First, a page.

|Northern Fleet||Pacific Fleet||Total|
|Length:||136 m||Displacement:||14.000 tons|
|Draught:||5 m||Speed:||17 knots|
The three existing Malina class ships were designed by the Aisberg construction company in St. Petersburg and built at the Nikolaev shipyards on the Black Sea from 1984 to 1991. The Pacific Fleet ordered a fourth ship of this class, but the dissolution of the Soviet Union prevented delivery. The Nikolaev yards are situated in what is now the state of Ukraine.
Storage for 1.400 fuel assemblies amounting to approximately six reactor cores. The reactor cores are divided into four storagecompartments, each with facilities for 51 containers of fuel assemblies. There are also two storage compartments for fresh nuclear fuel. Each ship has two derricks with a lifting capacity of 15 tons. Spent nuclear fuel can be hoisted directly aboard from the submarine reactors, or from barges of the 326 M type. The vessels are also equipped with storage tanks to hold 450 m³ of liquid radioactive waste including 95 m³ of medium level waste with an activity of up to 3.7 GBq/l (0.1 Ci/l)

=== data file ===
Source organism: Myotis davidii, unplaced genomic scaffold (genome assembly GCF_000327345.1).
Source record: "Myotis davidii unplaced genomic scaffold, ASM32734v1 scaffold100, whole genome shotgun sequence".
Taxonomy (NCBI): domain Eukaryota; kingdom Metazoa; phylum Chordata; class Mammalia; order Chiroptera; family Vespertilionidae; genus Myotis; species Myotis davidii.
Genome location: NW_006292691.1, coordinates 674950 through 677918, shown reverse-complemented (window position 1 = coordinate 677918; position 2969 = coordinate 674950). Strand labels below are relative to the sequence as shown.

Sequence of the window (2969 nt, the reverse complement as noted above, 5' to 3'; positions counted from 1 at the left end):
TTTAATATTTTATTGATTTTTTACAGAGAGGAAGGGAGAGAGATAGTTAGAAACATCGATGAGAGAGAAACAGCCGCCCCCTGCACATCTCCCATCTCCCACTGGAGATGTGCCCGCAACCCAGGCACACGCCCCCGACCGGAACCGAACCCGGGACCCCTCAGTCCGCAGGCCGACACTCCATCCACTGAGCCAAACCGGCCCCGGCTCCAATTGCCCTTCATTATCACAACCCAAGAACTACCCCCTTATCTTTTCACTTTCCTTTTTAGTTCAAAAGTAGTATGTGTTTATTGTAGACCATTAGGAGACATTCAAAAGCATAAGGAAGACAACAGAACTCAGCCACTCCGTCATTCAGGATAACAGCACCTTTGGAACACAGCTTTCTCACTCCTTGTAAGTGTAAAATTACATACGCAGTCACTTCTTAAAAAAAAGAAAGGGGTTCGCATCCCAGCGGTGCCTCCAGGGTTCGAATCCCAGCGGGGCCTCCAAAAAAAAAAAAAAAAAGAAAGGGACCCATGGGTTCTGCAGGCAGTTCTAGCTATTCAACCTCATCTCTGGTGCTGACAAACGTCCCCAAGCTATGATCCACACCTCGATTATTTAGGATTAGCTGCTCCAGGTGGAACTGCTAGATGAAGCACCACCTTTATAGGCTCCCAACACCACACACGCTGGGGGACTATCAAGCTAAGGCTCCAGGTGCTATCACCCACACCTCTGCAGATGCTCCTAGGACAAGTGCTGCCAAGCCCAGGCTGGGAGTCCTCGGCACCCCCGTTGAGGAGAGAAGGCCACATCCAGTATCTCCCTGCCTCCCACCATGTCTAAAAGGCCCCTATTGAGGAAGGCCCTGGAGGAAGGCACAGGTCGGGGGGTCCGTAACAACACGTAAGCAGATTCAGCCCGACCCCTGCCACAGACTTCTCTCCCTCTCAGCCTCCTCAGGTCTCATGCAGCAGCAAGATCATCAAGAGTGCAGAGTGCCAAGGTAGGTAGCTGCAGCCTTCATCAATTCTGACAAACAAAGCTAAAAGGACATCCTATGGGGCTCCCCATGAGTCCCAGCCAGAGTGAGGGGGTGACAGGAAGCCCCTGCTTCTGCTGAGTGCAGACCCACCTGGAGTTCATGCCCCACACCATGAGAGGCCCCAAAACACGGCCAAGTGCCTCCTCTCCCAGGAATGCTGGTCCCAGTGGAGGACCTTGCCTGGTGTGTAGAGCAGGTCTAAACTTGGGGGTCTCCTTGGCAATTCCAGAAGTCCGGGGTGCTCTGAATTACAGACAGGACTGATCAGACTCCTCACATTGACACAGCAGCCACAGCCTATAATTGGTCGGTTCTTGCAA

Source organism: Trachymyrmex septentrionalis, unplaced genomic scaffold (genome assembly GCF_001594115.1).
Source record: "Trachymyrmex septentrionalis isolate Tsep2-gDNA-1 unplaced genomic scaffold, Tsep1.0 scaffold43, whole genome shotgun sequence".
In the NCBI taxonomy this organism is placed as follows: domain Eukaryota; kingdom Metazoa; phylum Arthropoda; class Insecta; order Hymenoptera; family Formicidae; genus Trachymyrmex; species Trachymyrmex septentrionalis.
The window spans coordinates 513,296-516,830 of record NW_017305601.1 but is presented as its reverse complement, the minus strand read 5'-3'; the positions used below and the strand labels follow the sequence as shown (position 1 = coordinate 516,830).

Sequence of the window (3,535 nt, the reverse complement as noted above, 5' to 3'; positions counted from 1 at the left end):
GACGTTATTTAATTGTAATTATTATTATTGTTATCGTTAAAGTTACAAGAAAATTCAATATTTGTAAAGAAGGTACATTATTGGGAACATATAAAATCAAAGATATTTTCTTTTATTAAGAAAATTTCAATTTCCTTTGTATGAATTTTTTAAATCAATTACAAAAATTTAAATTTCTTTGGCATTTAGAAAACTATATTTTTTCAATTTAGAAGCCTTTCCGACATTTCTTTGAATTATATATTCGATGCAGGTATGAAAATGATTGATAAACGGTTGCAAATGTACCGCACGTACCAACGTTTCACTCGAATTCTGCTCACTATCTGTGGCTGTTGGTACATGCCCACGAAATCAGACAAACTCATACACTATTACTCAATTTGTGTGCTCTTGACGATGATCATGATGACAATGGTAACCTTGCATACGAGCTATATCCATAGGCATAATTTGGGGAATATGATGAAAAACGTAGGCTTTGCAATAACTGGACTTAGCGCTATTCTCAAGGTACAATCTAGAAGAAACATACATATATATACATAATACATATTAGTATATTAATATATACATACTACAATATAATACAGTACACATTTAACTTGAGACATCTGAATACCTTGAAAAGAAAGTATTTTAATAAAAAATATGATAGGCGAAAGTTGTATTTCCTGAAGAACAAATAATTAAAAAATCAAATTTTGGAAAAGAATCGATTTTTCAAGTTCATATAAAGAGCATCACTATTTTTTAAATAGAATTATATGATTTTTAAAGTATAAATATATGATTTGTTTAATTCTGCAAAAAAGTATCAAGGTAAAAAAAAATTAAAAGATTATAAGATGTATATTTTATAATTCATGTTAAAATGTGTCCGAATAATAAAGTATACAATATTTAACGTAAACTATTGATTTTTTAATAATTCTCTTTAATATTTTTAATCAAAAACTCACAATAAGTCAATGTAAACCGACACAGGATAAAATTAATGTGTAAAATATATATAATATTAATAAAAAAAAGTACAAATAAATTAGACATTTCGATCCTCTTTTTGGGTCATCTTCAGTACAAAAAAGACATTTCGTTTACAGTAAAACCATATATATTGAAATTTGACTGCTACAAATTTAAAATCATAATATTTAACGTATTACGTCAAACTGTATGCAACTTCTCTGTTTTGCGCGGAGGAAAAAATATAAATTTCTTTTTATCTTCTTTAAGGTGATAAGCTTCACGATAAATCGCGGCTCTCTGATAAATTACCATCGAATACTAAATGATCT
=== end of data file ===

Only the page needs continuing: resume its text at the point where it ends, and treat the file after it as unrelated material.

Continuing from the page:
The tanker also has an onboard purification plant for processing liquid radioactive waste from primary cooling circuits. However, this installation has never functioned properly and the tanker continues to deliver liquid waste with an activity of 12 kBq/l (3.2 x 10-7 Ci/l) to shore bases. The ship also stores 400 tons of oil/water mixture in a way such that the stability of the vessel itself is compromised. 
Photo, 36 kb. Photo, 20 kb.
 Nilsen, T., and Bøhmer,
N., Sources of Radioactive Contamination in Murmansk and Arkhangelsk
Counties. Bellona Report No.1 :1994, p. 56. Return
 Handbook On implementation plan for handling of nuclear waste and spent fuel on Severodvinsk territory, Summer 1994. Return
 Jane`s Intelligence Review, December 1993. Return
 Documentation of a Gosatomnadzor inspection, November 1993. Return
 Handler, J., Greenpeace, Radioactive Waste Situation in the Russian Pacific Fleet, Nuclear Waste Disposal Problems, Submarine Decommissioning, Submarine Safety, and Security of Naval Fuel, October 27, 1994. Return